I left the workshop on Tuesday feeling satisfied. I had battled with my painting, and to honest, it won. However I learnt a great deal and was looking forward to two more days of sitting and painting. The only problem was that Helen had mentioned roses for Day 2.
During day 1 of the workshop Helen Burrows took us through tone and grey scales. Day 2 was to be hue and colour bias.
As I mentioned before, I can see tone fairly easily. However, colour confuses me. I was a long time into my artistic learning before I was confident to use colour. While I can mix a colour reasonably accurately, my use of colour always seemed a bit hit and miss. Now I understand that my problem was that I had missed out on a basic concept — the colour wheel.
A colour wheel explains bias in colour. There are 3 primary colours ~ red, blue and yellow. Everyone knows that! But the primary colours that we have in our paint tubes are not pure. They have a bias towards the secondary colours of green, orange and purple. This is why, at times we wonder whether a yellow is yellow or green, or why a blue can also look purplish. It is important to know the bias of your paints. You can make your painting sing by using the right colours, by thinking about 3 “rules”. When you don’t take bias into account you end up with an uninteresting mix as the colours compete, often neutralising each other.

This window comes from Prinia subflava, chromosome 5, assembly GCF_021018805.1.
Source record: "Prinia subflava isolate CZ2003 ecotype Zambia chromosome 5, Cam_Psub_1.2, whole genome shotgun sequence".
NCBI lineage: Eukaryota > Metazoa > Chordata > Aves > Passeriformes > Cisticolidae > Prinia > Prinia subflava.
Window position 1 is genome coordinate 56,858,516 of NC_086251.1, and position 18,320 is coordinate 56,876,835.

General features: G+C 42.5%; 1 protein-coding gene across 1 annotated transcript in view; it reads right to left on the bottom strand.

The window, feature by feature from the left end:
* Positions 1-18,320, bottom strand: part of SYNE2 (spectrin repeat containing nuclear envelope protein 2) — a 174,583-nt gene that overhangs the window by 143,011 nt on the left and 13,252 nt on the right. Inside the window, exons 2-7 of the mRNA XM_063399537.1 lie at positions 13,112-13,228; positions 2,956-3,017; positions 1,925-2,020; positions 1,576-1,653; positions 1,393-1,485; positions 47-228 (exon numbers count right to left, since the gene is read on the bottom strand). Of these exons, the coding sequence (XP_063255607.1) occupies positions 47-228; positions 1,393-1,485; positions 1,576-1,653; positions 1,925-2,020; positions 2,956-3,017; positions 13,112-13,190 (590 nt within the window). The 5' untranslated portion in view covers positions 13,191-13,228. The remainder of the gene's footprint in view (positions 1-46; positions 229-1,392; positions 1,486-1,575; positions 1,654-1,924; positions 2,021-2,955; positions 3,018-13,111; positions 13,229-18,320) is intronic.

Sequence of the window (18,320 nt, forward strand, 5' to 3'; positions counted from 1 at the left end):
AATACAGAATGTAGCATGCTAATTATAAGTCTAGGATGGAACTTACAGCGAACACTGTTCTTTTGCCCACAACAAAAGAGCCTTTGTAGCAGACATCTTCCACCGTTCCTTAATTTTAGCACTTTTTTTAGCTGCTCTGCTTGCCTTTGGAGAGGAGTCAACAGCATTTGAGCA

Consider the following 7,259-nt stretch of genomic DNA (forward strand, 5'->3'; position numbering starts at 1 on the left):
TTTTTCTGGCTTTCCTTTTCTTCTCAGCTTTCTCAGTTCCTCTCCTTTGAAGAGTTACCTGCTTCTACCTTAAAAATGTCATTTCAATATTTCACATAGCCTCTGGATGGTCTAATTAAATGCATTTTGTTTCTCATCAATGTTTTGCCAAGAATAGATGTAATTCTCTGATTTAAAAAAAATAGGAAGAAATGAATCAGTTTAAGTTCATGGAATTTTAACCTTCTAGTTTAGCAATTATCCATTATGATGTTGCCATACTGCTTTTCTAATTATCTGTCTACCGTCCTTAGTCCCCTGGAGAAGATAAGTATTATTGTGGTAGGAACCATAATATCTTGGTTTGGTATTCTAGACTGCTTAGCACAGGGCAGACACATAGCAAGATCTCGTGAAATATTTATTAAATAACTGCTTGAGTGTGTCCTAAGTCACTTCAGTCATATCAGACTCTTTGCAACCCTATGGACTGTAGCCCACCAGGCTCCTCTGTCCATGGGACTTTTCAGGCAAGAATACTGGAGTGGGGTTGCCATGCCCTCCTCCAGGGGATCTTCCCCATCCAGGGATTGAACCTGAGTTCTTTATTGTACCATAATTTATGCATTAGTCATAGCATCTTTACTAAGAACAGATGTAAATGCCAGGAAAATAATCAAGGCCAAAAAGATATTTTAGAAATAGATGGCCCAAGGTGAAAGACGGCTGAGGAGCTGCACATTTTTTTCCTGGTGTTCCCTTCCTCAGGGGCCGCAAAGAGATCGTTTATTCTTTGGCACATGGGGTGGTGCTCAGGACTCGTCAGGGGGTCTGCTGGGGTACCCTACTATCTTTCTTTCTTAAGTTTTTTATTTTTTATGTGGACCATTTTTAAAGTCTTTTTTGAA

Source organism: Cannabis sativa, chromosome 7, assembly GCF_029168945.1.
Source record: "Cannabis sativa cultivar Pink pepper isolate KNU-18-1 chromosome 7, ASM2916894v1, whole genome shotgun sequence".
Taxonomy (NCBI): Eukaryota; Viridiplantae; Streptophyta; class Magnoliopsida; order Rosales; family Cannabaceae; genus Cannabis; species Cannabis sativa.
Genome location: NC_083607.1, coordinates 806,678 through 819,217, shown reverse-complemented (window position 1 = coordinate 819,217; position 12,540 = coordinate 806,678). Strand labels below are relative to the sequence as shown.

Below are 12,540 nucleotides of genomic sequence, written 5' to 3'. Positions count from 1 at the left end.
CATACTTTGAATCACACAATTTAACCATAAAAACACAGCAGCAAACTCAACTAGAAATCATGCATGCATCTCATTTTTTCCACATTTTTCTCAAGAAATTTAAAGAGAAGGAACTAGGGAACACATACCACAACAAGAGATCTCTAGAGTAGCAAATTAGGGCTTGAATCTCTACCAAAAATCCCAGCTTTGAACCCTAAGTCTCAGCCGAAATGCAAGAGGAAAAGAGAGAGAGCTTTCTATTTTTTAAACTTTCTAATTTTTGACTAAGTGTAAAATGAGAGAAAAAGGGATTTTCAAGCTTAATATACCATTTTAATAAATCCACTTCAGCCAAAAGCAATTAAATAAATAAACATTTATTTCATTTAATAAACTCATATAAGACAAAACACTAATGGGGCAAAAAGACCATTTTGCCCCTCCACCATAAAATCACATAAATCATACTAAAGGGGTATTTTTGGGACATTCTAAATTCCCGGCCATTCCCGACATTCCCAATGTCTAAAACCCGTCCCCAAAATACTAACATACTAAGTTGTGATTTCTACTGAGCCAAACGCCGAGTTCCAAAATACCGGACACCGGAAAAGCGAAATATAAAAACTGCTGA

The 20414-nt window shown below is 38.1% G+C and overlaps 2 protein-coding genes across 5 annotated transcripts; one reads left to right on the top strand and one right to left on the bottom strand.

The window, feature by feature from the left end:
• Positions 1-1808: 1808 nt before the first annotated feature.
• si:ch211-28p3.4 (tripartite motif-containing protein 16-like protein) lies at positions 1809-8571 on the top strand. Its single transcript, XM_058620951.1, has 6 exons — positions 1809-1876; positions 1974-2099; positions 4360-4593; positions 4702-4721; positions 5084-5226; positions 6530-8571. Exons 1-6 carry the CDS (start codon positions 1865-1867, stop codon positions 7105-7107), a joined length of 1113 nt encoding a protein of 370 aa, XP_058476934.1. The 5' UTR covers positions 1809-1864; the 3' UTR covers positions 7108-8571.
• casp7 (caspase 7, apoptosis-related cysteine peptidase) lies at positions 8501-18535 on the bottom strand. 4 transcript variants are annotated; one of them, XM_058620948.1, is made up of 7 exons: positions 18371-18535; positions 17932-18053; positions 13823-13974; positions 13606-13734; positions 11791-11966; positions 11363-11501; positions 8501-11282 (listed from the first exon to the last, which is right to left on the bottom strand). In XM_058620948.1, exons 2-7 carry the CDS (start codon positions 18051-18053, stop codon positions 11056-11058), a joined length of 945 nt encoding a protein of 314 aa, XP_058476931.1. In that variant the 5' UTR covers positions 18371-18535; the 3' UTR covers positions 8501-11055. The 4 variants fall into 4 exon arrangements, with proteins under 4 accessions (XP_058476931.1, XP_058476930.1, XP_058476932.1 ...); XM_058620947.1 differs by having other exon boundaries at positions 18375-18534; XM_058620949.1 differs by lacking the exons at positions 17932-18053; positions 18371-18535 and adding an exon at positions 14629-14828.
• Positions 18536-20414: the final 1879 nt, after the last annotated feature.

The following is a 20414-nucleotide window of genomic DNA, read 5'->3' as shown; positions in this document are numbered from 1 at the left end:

I have create a very rough colour wheel, using coloured pencils but it will help illustrate the rules.
Rule 1: Family is always welcome. They are the other colours/hues around it. However, you need to bear in mind the bias of the colour. For example, is your blue a green blue or has it a bias to purple? If to the green, then the hues of your colour will be somewhere in the greeny blues. It is to those hues that you will look to mix your paint.
Rule 2: Next door neighbours are friends So a colour only a little away from the one you want will work harmoniously. Blue/green. Yellow/orange etc.
Rule 3: Opposites attract. These are the colours opposite each other on the colour wheel. Purple/yellow. Blue/orange. Green/red. They are the ones that can add zing and depth to your work. Think about a blue room with accents of terracotta (orange). Interestingly (well, to me, anyway!) to make a colour darker you add its complimentary colour. Want a darker green? Add red.
So, Helen took us through colour bias and wheels and hues. I came away with a much stronger understanding. Yay! Then to our roses. Maybe not so Yay!
Roses are complex. Their shapes are complex; their colours and hues are complex. They are for Grown Up Painters. But Helen wasn’t letting me get away with that mind set! And I wasn’t letting me get away with any more tantrums. So with my colours mixed and my hue scales done (sort of), I settled down to draw and then paint the rose bud. This is what I ended up with 🙂 . I think it looks like a flouncy fish….but I am happy with what I learnt.
The original drawing was not accurate. That meant that I got lost in the drawing, not sure at times of where the lights, darks and mid~tones were. Lesson 1~make your original drawing as accurate as possible.
I could see the highlights and darks, and managed to get most of those down in the washes. Lesson 2~be very careful of your highlights. Unlike oils and acrylics, where you add white paint to make a highlight, watercolour relies on the white of the paper. Many a cry of anguish has been heard from a watercolour painter who has mistakenly painted over her white paper!